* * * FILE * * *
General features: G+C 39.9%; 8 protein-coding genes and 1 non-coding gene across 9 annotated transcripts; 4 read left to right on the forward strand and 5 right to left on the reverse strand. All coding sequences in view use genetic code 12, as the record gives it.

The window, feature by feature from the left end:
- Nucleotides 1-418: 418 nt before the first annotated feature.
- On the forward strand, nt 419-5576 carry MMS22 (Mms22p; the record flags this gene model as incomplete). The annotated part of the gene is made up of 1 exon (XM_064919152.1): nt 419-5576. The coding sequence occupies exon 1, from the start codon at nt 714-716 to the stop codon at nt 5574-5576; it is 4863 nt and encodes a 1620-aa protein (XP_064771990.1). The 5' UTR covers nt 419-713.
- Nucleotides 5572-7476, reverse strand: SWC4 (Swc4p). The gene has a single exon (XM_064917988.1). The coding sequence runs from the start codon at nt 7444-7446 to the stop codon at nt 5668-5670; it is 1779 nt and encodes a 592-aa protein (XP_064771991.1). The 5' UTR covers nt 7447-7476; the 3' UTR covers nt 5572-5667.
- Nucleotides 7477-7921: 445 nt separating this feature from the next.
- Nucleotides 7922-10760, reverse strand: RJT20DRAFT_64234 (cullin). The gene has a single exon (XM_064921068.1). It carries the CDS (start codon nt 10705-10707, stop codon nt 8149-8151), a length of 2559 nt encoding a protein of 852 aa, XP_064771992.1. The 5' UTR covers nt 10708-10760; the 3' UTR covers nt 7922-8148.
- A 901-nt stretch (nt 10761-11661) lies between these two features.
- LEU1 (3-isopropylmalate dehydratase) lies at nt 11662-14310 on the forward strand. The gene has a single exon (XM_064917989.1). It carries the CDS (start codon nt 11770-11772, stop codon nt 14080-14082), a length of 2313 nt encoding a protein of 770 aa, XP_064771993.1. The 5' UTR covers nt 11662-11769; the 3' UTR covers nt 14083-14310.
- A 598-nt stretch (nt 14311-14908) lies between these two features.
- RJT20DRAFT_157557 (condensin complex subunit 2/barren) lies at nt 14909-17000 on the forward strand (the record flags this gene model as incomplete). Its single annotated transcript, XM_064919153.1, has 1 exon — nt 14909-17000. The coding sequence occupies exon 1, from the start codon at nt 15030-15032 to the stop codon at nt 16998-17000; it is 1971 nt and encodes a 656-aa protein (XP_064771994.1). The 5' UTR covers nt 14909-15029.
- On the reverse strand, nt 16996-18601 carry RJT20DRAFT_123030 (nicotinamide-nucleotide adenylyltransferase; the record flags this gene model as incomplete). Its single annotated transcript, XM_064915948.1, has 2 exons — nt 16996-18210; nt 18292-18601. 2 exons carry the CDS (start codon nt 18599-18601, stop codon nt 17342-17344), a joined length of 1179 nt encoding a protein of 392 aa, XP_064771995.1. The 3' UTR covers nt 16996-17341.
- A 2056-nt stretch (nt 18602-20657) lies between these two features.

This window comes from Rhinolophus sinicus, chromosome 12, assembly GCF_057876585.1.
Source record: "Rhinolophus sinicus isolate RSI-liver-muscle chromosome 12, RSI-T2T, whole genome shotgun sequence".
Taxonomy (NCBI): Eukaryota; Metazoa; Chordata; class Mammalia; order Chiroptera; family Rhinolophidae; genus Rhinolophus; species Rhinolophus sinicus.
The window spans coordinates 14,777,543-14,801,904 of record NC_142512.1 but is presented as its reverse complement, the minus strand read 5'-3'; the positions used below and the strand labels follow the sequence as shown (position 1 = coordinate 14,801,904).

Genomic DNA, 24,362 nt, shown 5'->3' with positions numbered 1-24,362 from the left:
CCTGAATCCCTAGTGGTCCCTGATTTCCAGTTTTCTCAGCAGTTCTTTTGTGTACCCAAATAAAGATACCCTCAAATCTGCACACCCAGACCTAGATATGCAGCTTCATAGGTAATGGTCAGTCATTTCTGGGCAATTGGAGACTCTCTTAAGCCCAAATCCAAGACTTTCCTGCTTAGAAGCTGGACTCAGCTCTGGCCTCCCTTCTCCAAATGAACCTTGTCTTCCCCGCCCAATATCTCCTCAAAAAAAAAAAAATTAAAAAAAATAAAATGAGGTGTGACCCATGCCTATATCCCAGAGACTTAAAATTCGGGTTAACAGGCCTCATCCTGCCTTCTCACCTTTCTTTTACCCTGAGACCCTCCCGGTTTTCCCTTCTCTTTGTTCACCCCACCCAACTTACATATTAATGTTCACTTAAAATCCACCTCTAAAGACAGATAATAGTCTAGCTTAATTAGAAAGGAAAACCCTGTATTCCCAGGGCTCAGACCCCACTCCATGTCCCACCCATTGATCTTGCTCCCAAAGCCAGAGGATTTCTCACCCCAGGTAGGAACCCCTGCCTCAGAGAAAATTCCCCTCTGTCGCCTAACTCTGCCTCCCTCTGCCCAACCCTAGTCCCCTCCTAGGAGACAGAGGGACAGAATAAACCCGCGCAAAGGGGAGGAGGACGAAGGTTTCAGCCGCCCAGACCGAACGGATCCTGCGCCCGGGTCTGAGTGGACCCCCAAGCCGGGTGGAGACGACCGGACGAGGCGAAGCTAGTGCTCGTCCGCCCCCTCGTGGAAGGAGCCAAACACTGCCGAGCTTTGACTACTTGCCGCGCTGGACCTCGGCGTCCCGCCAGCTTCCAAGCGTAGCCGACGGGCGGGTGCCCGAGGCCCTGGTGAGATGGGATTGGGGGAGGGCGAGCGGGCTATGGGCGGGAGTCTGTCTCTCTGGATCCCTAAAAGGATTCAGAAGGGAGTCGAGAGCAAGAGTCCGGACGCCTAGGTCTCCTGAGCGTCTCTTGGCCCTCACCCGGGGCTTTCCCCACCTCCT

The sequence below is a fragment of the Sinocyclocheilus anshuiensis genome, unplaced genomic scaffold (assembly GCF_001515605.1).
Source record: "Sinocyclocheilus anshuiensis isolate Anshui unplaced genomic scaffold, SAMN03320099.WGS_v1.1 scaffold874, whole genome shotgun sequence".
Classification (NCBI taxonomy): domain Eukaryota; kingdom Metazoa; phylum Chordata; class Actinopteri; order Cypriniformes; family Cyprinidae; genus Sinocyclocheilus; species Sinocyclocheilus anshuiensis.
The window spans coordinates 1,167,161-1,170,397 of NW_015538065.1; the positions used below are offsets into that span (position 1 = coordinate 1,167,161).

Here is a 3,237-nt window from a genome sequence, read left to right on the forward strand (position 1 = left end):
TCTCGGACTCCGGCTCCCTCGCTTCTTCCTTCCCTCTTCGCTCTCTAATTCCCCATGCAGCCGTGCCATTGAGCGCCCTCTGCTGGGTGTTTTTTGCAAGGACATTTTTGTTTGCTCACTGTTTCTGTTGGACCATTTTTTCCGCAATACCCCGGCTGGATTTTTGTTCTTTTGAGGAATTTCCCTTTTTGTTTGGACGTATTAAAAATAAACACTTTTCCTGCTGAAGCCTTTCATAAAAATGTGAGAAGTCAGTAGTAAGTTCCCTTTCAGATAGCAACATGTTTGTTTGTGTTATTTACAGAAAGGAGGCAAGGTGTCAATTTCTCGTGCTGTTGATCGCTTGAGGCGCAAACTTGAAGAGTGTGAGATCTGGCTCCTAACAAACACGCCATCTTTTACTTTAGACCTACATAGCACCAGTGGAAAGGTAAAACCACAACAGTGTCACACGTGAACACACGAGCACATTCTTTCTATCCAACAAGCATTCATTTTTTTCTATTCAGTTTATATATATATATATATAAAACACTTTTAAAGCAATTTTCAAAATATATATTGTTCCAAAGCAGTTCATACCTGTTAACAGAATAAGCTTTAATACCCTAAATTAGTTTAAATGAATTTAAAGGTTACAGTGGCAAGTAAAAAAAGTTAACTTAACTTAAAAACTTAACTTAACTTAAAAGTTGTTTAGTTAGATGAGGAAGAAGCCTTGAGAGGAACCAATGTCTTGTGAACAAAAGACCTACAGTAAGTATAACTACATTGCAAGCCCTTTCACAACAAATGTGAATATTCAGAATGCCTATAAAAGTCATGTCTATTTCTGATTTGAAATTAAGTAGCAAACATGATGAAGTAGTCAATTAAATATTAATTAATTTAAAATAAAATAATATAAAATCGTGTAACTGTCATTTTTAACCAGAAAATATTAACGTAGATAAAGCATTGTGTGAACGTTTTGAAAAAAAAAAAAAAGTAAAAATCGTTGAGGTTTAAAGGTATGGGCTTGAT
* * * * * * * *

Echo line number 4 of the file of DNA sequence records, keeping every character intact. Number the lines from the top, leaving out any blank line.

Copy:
- On the forward strand, nt 419-5576 carry MMS22 (Mms22p; the record flags this gene model as incomplete). The annotated part of the gene is made up of 1 exon (XM_064919152.1): nt 419-5576. The coding sequence occupies exon 1, from the start codon at nt 714-716 to the stop codon at nt 5574-5576; it is 4863 nt and encodes a 1620-aa protein (XP_064771990.1). The 5' UTR covers nt 419-713.